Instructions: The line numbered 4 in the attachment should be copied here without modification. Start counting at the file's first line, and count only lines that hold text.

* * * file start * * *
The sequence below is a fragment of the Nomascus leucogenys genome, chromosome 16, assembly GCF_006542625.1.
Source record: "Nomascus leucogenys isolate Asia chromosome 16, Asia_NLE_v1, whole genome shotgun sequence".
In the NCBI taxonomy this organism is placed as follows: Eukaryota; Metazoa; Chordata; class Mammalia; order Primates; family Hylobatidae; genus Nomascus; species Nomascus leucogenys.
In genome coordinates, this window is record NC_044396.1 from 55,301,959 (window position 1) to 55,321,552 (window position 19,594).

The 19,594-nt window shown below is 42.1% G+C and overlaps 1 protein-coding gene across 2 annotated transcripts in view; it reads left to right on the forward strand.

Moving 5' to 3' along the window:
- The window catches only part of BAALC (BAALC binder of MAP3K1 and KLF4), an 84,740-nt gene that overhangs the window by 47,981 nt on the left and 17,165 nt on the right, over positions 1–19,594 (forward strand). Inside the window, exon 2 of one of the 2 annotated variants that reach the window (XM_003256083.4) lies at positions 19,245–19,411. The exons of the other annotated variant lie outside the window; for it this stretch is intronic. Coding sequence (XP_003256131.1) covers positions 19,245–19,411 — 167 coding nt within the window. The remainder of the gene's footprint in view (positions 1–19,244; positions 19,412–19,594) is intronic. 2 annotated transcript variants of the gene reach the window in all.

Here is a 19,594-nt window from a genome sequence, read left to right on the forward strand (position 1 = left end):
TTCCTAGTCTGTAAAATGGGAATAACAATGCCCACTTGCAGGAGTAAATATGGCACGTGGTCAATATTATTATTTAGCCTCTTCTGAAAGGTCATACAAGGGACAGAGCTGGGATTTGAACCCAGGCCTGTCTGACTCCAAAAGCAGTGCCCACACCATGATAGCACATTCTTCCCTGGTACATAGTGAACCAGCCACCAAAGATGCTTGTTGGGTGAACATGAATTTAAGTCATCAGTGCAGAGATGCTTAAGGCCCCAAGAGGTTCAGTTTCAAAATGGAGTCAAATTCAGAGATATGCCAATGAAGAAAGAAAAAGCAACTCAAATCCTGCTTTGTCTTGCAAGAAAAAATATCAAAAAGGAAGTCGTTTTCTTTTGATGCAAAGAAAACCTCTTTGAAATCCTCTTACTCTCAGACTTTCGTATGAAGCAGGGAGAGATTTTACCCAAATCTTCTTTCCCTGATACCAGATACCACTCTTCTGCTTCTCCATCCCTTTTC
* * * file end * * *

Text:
In genome coordinates, this window is record NC_044396.1 from 55,301,959 (window position 1) to 55,321,552 (window position 19,594).